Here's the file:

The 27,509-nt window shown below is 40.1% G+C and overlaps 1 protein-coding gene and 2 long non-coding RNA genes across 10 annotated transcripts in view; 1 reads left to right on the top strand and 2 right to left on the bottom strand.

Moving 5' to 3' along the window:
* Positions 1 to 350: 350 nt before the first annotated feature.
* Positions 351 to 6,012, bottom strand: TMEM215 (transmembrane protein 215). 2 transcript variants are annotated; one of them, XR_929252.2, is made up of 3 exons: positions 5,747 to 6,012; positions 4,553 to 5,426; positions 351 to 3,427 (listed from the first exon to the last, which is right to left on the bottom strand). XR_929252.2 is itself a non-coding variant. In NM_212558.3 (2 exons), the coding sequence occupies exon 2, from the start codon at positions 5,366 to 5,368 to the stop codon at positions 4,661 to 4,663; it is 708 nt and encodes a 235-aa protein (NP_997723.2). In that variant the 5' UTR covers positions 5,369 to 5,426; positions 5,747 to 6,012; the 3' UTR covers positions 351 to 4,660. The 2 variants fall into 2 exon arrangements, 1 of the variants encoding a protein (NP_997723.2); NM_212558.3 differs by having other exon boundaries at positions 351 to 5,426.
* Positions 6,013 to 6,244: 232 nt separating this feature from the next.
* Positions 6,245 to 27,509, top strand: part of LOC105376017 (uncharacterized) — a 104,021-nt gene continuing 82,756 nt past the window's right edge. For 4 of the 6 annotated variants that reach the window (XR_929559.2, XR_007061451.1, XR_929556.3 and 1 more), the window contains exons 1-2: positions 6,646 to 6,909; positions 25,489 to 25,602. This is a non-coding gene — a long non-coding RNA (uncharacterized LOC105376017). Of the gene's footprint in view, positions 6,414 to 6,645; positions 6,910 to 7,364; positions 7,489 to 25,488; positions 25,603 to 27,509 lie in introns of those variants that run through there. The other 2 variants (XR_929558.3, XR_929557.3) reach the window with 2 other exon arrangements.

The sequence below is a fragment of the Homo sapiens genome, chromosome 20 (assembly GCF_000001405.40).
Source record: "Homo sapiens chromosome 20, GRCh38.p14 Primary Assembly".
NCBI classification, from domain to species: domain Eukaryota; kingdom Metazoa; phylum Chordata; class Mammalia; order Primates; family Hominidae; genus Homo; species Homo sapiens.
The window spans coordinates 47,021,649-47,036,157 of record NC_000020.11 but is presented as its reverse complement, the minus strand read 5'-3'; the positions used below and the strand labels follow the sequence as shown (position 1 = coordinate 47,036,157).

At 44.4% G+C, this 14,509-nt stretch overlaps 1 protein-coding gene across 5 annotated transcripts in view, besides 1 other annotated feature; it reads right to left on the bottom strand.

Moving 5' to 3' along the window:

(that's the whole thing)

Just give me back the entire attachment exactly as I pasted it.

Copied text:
The 27,509-nt window shown below is 40.1% G+C and overlaps 1 protein-coding gene and 2 long non-coding RNA genes across 10 annotated transcripts in view; 1 reads left to right on the top strand and 2 right to left on the bottom strand.

Moving 5' to 3' along the window:
* Positions 1 to 350: 350 nt before the first annotated feature.
* Positions 351 to 6,012, bottom strand: TMEM215 (transmembrane protein 215). 2 transcript variants are annotated; one of them, XR_929252.2, is made up of 3 exons: positions 5,747 to 6,012; positions 4,553 to 5,426; positions 351 to 3,427 (listed from the first exon to the last, which is right to left on the bottom strand). XR_929252.2 is itself a non-coding variant. In NM_212558.3 (2 exons), the coding sequence occupies exon 2, from the start codon at positions 5,366 to 5,368 to the stop codon at positions 4,661 to 4,663; it is 708 nt and encodes a 235-aa protein (NP_997723.2). In that variant the 5' UTR covers positions 5,369 to 5,426; positions 5,747 to 6,012; the 3' UTR covers positions 351 to 4,660. The 2 variants fall into 2 exon arrangements, 1 of the variants encoding a protein (NP_997723.2); NM_212558.3 differs by having other exon boundaries at positions 351 to 5,426.
* Positions 6,013 to 6,244: 232 nt separating this feature from the next.
* Positions 6,245 to 27,509, top strand: part of LOC105376017 (uncharacterized) — a 104,021-nt gene continuing 82,756 nt past the window's right edge. For 4 of the 6 annotated variants that reach the window (XR_929559.2, XR_007061451.1, XR_929556.3 and 1 more), the window contains exons 1-2: positions 6,646 to 6,909; positions 25,489 to 25,602. This is a non-coding gene — a long non-coding RNA (uncharacterized LOC105376017). Of the gene's footprint in view, positions 6,414 to 6,645; positions 6,910 to 7,364; positions 7,489 to 25,488; positions 25,603 to 27,509 lie in introns of those variants that run through there. The other 2 variants (XR_929558.3, XR_929557.3) reach the window with 2 other exon arrangements.

The sequence below is a fragment of the Homo sapiens genome, chromosome 20 (assembly GCF_000001405.40).
Source record: "Homo sapiens chromosome 20, GRCh38.p14 Primary Assembly".
NCBI classification, from domain to species: domain Eukaryota; kingdom Metazoa; phylum Chordata; class Mammalia; order Primates; family Hominidae; genus Homo; species Homo sapiens.
The window spans coordinates 47,021,649-47,036,157 of record NC_000020.11 but is presented as its reverse complement, the minus strand read 5'-3'; the positions used below and the strand labels follow the sequence as shown (position 1 = coordinate 47,036,157).

At 44.4% G+C, this 14,509-nt stretch overlaps 1 protein-coding gene across 5 annotated transcripts in view, besides 1 other annotated feature; it reads right to left on the bottom strand.

Moving 5' to 3' along the window: